Youtube. The history of this unique record is vague; rumour has it that it was found in a junkshop in New Jersey some 50 years ago and that it subsequently travelled the world in a military trunk.
None of this has been proven though. The only certain facts are that a friend of Don O'Dette from Davenport had the record and that it went from him to a well known musician and Bix afficionado in 1977. The latter sold the record in 2008 on Ebay. It was reissued on LP in 1977 when John R.T. Davies did the remastering in England.

Questions.

From youtube, "As the record turned up in Davenport it is possible that it originally belonged to Bix himself (rejected tests were often given to the artists)."

Was the friend of O'Dette the one who found the record in a junk shop in New Jersey? What was his name? Did he bring the record to Davenport after carrying it in a military trunk? Or was the record originally found in Davenport as hinted by the phrase in youtube, "As the record turned up in Davenport"? Did the owner of the test pressing move from Davenport to Colorado with the test pressing and is it there that Tom Pletcher located it? The "only certain facts" claimed in youtube must be documented.

Here are some relevant postings in the forum

http://www.network54.com/Forum/27140/me ... 173537891/

http://www.network54.com/Forum/27140/message/1204932573

http://www.network54.com/Forum/27140/me ... 127129978/

Evans and Evans write,

"Bill Rank and Roy Bargy did not particularly care for THOU Swell. Roy Bargy(7/3/59): I felt the tune did not lend itselfto a jazz treatment."

Sudhalter in the booklet for the Mosaic set,

"Its [Thou Swell] perhaps the weakest of the Gang performances: in a 1968 conversation, Bill Rank expressed disdain for the Rodgers and Hart standard as a jazz vehicle, reserving special animus for the trombone-and-bass-sax duet alternating with Friedman in the penultimate chorus. 'Just plain corny was the trombonists curt assessment."

Albert
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Victor Bronsgeest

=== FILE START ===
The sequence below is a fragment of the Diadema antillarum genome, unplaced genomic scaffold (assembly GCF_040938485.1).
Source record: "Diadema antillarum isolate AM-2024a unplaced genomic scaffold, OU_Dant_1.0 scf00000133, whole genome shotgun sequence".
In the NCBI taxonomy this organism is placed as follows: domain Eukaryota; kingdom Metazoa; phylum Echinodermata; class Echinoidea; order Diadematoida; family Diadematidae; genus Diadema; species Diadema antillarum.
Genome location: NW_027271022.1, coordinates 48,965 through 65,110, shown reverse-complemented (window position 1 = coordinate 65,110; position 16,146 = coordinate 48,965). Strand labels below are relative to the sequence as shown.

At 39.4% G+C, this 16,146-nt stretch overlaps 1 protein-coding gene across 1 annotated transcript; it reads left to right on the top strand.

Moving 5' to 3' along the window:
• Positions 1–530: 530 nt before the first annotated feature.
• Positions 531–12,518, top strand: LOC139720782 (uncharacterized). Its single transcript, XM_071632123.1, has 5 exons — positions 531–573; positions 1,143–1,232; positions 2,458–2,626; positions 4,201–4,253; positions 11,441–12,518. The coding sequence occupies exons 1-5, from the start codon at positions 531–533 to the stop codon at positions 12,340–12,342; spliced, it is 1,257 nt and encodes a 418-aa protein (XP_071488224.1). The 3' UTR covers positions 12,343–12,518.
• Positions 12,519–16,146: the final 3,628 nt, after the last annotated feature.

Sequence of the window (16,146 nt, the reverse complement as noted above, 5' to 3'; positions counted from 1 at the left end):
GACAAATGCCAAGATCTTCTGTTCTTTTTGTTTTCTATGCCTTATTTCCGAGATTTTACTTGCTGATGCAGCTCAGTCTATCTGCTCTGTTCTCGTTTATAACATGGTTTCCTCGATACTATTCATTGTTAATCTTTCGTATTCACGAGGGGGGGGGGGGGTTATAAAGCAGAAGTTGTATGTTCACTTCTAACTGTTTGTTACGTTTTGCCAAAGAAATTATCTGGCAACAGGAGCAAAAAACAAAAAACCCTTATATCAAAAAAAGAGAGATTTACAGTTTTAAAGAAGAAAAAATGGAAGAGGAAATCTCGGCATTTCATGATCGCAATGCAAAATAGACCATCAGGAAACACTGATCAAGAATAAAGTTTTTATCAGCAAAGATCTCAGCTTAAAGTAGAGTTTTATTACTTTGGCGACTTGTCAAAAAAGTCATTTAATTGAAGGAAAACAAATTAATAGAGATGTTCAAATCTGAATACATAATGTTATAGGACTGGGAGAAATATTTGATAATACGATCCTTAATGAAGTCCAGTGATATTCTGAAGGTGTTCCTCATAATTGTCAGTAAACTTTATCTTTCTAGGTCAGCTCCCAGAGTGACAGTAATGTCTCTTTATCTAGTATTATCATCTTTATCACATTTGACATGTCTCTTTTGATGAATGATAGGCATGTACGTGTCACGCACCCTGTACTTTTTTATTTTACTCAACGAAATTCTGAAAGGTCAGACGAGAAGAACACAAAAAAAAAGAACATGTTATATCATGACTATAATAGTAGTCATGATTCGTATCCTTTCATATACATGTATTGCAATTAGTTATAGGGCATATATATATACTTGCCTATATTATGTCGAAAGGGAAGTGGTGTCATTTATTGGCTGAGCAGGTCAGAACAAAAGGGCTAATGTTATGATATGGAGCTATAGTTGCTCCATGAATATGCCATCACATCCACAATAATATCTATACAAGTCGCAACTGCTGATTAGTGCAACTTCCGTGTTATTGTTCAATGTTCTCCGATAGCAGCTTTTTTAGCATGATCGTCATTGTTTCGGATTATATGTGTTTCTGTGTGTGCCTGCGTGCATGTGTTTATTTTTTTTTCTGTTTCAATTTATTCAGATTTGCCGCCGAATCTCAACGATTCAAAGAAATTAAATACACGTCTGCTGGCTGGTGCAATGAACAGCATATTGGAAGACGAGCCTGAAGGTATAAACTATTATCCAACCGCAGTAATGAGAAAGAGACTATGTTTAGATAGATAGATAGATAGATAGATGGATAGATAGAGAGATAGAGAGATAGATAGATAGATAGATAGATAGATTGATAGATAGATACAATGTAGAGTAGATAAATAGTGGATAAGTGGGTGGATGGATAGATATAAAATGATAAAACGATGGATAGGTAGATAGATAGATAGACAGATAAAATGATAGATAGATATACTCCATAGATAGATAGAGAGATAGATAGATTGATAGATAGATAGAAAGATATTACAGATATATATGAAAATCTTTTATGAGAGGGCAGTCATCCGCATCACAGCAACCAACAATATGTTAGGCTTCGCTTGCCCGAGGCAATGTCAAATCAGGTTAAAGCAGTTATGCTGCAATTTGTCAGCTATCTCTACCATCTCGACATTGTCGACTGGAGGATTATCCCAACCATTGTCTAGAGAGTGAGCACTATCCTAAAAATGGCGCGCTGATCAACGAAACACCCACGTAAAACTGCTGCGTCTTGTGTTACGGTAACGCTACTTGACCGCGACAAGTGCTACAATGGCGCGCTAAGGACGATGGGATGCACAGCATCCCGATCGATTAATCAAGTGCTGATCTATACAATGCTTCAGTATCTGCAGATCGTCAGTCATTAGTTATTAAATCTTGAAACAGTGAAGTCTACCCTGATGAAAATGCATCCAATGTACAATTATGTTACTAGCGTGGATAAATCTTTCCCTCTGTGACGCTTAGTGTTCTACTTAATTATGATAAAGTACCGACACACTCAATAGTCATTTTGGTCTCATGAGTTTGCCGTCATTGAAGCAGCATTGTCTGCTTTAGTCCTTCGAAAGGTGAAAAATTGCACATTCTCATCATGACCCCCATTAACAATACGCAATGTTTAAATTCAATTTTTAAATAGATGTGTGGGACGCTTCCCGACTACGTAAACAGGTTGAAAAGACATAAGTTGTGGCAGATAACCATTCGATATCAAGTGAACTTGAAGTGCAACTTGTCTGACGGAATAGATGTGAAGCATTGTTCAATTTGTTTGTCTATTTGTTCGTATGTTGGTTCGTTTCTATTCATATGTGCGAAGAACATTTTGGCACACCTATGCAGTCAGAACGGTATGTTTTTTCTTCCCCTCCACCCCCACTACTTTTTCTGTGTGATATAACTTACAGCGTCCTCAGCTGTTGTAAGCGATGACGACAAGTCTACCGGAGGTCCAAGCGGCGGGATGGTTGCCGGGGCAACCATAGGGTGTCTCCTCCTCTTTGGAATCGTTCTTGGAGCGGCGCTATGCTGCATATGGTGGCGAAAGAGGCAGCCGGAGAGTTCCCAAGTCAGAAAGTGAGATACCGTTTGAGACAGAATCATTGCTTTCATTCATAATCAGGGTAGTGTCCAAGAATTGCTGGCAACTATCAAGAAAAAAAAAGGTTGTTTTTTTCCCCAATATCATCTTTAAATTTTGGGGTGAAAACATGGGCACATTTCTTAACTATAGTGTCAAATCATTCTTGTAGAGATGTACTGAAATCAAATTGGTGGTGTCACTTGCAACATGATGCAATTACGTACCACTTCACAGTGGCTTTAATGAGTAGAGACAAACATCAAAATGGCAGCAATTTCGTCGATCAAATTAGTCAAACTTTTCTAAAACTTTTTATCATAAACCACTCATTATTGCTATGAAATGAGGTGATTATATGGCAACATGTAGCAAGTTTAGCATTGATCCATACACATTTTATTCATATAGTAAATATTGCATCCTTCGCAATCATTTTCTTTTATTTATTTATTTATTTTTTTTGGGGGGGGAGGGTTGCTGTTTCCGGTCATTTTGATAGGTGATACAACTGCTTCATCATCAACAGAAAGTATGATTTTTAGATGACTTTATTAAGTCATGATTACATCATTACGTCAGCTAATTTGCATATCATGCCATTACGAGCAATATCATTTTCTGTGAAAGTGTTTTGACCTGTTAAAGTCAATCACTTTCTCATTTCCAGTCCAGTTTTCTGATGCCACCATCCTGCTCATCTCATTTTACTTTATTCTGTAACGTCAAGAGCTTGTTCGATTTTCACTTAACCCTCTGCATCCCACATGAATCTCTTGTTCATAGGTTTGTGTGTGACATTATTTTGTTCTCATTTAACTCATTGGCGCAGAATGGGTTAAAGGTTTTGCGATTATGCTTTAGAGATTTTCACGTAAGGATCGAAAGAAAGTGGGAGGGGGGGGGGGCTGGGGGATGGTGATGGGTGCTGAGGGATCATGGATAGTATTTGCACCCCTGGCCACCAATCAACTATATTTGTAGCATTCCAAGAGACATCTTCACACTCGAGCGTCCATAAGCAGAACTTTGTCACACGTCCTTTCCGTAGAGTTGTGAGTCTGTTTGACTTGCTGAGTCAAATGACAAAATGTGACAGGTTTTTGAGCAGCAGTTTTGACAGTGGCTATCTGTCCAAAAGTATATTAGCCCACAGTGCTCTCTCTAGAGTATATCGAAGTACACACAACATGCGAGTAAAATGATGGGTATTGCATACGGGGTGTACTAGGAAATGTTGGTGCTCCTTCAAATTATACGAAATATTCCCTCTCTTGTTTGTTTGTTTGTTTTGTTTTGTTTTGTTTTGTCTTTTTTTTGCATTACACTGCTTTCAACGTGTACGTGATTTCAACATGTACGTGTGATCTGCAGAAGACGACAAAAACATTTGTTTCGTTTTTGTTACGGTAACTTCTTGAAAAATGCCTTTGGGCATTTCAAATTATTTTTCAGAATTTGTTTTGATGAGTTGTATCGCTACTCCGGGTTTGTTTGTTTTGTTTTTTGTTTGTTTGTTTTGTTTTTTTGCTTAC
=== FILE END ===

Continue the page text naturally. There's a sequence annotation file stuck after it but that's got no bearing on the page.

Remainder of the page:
Victor Bronsgeest

June 10th, 2009, 4:47 pm #3

May be "Bill Rank and Roy Bargy did not particularly care for THOU Swell"
But Bix did!!!
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Ken Bristow
Ken Bristow

June 10th, 2009, 5:12 pm #4

I understand that the first issue of the alternate take of Thou Swell was in the 1978 Wolverine 3 album With A Bow To Bix. In the liners, Warren Plath writes



I note the following differences between Plaths account and the one in youtube

1.Warren Plath. LP issued in 1978.
Youtube. Issued in 1977.

2. Warren Plath. This alternate take test pressing of Bixs Thou Swell was located by Tom Pletcher in Denver in February of 1977. It had originally been found in a junk shop in New Jersey over 40 years ago and then proceeded [sic] to travel around the world in a military trunk, miraculously surviving breakage. Tom hand carried the record to London where it was tenderly and lovingly transferred by John R.T. Davies
Youtube. The history of this unique record is vague; rumour has it that it was found in a junkshop in New Jersey some 50 years ago and that it subsequently travelled the world in a military trunk.
None of this has been proven though. The only certain facts are that a friend of Don O'Dette from Davenport had the record and that it went from him to a well known musician and Bix afficionado in 1977. The latter sold the record in 2008 on Ebay. It was reissued on LP in 1977 when John R.T. Davies did the remastering in England.

Questions.

From youtube, "As the record turned up in Davenport it is possible that it originally belonged to Bix himself (rejected tests were often given to the artists)."

Was the friend of O'Dette the one who found the record in a junk shop in New Jersey? What was his name? Did he bring the record to Davenport after carrying it in a military trunk? Or was the record originally found in Davenport as hinted by the phrase in youtube, "As the record turned up in Davenport"? Did the owner of the test pressing move from Davenport to Colorado with the test pressing and is it there that Tom Pletcher located it? The "only certain facts" claimed in youtube must be documented.

Here are some relevant postings in the forum

http://www.network54.com/Forum/27140/me ... 173537891/

http://www.network54.com/Forum/27140/message/1204932573

http://www.network54.com/Forum/27140/me ... 127129978/

Evans and Evans write,

"Bill Rank and Roy Bargy did not particularly care for THOU Swell. Roy Bargy(7/3/59): I felt the tune did not lend itselfto a jazz treatment."

Sudhalter in the booklet for the Mosaic set,

"Its [Thou Swell] perhaps the weakest of the Gang performances: in a 1968 conversation, Bill Rank expressed disdain for the Rodgers and Hart standard as a jazz vehicle, reserving special animus for the trombone-and-bass-sax duet alternating with Friedman in the penultimate chorus. 'Just plain corny was the trombonists curt assessment."